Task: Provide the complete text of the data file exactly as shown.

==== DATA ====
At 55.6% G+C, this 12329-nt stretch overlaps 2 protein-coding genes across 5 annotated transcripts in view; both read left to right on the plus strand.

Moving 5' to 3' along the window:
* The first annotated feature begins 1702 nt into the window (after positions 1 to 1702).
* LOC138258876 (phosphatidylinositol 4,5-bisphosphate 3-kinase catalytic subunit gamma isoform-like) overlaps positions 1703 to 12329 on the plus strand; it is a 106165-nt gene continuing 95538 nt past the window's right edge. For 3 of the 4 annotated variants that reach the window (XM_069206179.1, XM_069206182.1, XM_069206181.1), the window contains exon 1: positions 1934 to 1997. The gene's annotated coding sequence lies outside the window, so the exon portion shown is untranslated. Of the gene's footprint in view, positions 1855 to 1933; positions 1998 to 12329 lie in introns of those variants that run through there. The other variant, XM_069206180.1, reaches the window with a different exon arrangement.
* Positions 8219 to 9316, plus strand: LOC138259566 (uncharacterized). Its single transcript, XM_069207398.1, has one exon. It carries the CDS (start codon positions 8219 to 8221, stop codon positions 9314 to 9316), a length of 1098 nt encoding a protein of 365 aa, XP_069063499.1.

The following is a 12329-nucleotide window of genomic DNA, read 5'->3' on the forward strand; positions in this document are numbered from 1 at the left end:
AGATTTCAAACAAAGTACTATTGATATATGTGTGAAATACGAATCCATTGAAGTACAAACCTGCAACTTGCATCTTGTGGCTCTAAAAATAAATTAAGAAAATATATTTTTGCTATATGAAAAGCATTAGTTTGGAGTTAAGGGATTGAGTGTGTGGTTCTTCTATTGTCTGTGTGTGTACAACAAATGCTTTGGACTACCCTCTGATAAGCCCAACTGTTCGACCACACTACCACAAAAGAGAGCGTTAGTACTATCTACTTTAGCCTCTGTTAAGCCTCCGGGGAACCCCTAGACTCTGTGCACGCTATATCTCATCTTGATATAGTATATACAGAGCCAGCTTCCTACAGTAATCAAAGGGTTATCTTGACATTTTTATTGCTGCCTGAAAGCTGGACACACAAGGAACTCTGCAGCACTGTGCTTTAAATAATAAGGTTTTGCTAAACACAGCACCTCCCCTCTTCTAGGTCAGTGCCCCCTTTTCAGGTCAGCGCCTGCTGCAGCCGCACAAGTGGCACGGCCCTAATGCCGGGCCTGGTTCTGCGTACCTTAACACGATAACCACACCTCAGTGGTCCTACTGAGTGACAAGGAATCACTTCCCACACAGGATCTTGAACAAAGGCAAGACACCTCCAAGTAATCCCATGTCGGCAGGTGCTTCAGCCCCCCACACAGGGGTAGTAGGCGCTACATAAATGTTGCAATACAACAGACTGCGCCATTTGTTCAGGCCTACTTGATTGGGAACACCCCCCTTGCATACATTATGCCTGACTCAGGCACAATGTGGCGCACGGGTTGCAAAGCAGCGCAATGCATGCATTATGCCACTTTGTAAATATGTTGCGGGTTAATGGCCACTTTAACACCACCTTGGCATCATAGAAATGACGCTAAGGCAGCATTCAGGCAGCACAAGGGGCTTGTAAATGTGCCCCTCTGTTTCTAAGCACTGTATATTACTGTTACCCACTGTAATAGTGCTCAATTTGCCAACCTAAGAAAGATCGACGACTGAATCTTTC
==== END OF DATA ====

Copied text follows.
At 55.6% G+C, this 12329-nt stretch overlaps 2 protein-coding genes across 5 annotated transcripts in view; both read left to right on the plus strand.

Moving 5' to 3' along the window:
* The first annotated feature begins 1702 nt into the window (after positions 1 to 1702).
* LOC138258876 (phosphatidylinositol 4,5-bisphosphate 3-kinase catalytic subunit gamma isoform-like) overlaps positions 1703 to 12329 on the plus strand; it is a 106165-nt gene continuing 95538 nt past the window's right edge. For 3 of the 4 annotated variants that reach the window (XM_069206179.1, XM_069206182.1, XM_069206181.1), the window contains exon 1: positions 1934 to 1997. The gene's annotated coding sequence lies outside the window, so the exon portion shown is untranslated. Of the gene's footprint in view, positions 1855 to 1933; positions 1998 to 12329 lie in introns of those variants that run through there. The other variant, XM_069206180.1, reaches the window with a different exon arrangement.
* Positions 8219 to 9316, plus strand: LOC138259566 (uncharacterized). Its single transcript, XM_069207398.1, has one exon. It carries the CDS (start codon positions 8219 to 8221, stop codon positions 9314 to 9316), a length of 1098 nt encoding a protein of 365 aa, XP_069063499.1.

The following is a 12329-nucleotide window of genomic DNA, read 5'->3' on the forward strand; positions in this document are numbered from 1 at the left end:
AGATTTCAAACAAAGTACTATTGATATATGTGTGAAATACGAATCCATTGAAGTACAAACCTGCAACTTGCATCTTGTGGCTCTAAAAATAAATTAAGAAAATATATTTTTGCTATATGAAAAGCATTAGTTTGGAGTTAAGGGATTGAGTGTGTGGTTCTTCTATTGTCTGTGTGTGTACAACAAATGCTTTGGACTACCCTCTGATAAGCCCAACTGTTCGACCACACTACCACAAAAGAGAGCGTTAGTACTATCTACTTTAGCCTCTGTTAAGCCTCCGGGGAACCCCTAGACTCTGTGCACGCTATATCTCATCTTGATATAGTATATACAGAGCCAGCTTCCTACAGTAATCAAAGGGTTATCTTGACATTTTTATTGCTGCCTGAAAGCTGGACACACAAGGAACTCTGCAGCACTGTGCTTTAAATAATAAGGTTTTGCTAAACACAGCACCTCCCCTCTTCTAGGTCAGTGCCCCCTTTTCAGGTCAGCGCCTGCTGCAGCCGCACAAGTGGCACGGCCCTAATGCCGGGCCTGGTTCTGCGTACCTTAACACGATAACCACACCTCAGTGGTCCTACTGAGTGACAAGGAATCACTTCCCACACAGGATCTTGAACAAAGGCAAGACACCTCCAAGTAATCCCATGTCGGCAGGTGCTTCAGCCCCCCACACAGGGGTAGTAGGCGCTACATAAATGTTGCAATACAACAGACTGCGCCATTTGTTCAGGCCTACTTGATTGGGAACACCCCCCTTGCATACATTATGCCTGACTCAGGCACAATGTGGCGCACGGGTTGCAAAGCAGCGCAATGCATGCATTATGCCACTTTGTAAATATGTTGCGGGTTAATGGCCACTTTAACACCACCTTGGCATCATAGAAATGACGCTAAGGCAGCATTCAGGCAGCACAAGGGGCTTGTAAATGTGCCCCTCTGTTTCTAAGCACTGTATATTACTGTTACCCACTGTAATAGTGCTCAATTTGCCAACCTAAGAAAGATCGACGACTGAATCTTTC